Coronavirus

College Campuses Pivot to Provide Meals to Students

Dining on campus looks different for college students this year.
Dining on campus looks different for college students this year. courtesy of SMU
For undergraduate students living on campus, a big part of social life is running into friends around campus and grabbing a meal together. If nothing else is open, dining halls are the failsafe. But this semester, spontaneous meals have become difficult and rare, if not taboo.

With COVID-19 restrictions, university dining halls are dealing with a decrease in customers and more students in isolation.

Derrick Cripps, the senior director of dining services at the University of North Texas, joined the Mean Green family in January for the start of the spring semester. His inopportune timing meant he had to adjust to a new place and a new world.

Cripps only enjoyed six weeks of normalcy before the responsibility of ensuring the safety of students and workers in the dining halls fell on his shoulders.

UNT’s consideration of international students and students with at-risk family members allowed students to stay on campus throughout spring and summer. Essential workers such as Cripps had very little time to plan and implement these changes.

From arranging socially distant seating to covering every single doorknob in antibacterial films, all five dining halls went through major transformations, and the dining halls have since tweaked their normal operating hours to close for daily deep cleans. UNT also changed its previous policy of not allowing food to be carried outside and began supplying takeout boxes for meals.

As a result of college campuses adjusting to takeout, there has been a huge increase in the number of disposable containers and utensils being used by colleges, so much so that both Southern Methodist University and UNT staff say they have worried about a stable supply of them.

Dining in this pandemic demands exhaustive planning, even beyond the scope of CDC guidelines.

For example: “the different styles of floor stickers we have gone through that can withstand all the floor scrubbing,” Cripps says.

click to enlarge Previously, students would serve themselves in this spot. - COURTESY OF SMU
Previously, students would serve themselves in this spot.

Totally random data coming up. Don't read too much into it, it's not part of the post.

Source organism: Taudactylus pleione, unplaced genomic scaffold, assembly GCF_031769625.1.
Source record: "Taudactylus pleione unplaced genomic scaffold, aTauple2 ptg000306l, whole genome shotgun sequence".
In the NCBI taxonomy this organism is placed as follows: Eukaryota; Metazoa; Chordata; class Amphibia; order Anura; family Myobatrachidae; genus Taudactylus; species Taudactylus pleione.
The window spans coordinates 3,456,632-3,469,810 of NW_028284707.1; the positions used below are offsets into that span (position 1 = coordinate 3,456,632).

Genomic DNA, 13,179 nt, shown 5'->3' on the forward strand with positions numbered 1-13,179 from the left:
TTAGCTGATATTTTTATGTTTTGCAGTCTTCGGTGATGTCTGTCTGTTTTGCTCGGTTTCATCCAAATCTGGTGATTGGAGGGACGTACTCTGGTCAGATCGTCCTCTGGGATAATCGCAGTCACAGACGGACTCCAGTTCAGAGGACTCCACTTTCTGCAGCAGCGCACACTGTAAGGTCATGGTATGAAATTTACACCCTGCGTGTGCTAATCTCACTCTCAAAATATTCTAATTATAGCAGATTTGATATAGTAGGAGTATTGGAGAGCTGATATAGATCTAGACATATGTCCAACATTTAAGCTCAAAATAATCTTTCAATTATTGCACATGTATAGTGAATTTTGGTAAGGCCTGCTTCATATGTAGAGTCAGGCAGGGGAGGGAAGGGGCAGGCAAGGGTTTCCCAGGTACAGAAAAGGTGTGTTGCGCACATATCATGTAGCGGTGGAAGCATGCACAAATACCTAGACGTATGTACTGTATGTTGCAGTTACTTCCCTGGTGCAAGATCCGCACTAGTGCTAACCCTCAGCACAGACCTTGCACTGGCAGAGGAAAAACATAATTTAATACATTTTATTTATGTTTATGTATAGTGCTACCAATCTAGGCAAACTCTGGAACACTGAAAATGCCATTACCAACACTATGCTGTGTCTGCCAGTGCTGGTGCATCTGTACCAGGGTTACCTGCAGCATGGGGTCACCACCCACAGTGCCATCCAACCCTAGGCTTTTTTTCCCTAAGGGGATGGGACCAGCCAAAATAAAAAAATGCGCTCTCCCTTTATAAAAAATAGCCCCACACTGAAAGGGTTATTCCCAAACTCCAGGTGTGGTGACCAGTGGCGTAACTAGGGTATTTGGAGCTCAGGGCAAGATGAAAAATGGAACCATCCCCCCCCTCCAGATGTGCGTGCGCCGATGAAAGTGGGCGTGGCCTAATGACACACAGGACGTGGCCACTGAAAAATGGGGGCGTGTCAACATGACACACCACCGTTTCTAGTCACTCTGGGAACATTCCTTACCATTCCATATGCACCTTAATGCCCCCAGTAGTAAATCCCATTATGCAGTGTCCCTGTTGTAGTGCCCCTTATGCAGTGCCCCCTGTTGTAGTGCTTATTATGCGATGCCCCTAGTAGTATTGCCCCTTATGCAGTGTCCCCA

courtesy of SMU
As for supplying meals to students in isolation, that has been an effort of experimenting.

Dining services at both UNT and Southern Methodist University deliver three meals during the afternoon: that night’s dinner and the rest to be microwaved for the next day’s breakfast and lunch.

UNT initially offered a limited menu for the students to order from. However, as the number of positive cases among people on campus increased, they couldn't keep up. Now, UNT and SMU only refer to food allergies and travel time when they plan their set menus.

SMU has partnered with Grubhub to minimize the amount of time students spend in dining locations, especially those who are self-quarantining. Students can use the app to order from the dining halls, as well as retail locations, ahead of time.

Inside the dining hall, students can no longer serve themselves. So either the dining staff spends more time on the counter and gets less time to cook, or some food stations close early.

According to Cripps, the most difficult part of this fall semester has been going from producing huge amounts of food to entertaining a much smaller customer base.

“Serving and interacting with fewer people has brought down the morale of the team, and I had to help them refocus on keeping things as normal as possible. We have special meals, like cuisines from different [countries] all around the world,” Cripps says.

Gradually, this problem may resolve itself: While students initially felt too scared to dine-in, the need for a sense of belonging has brought them back. Now that students have formed their social bubbles, they feel comfortable dining with a consistent group of friends.

“Dining halls are your home away from home: You grab a coffee and break bread together,” Cripps says.
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Drishti Sachdeva is an intern at the Dallas Observer and studying business and fashion media at Southern Methodist University. She also has a notorious sweet tooth and an obsession with street food.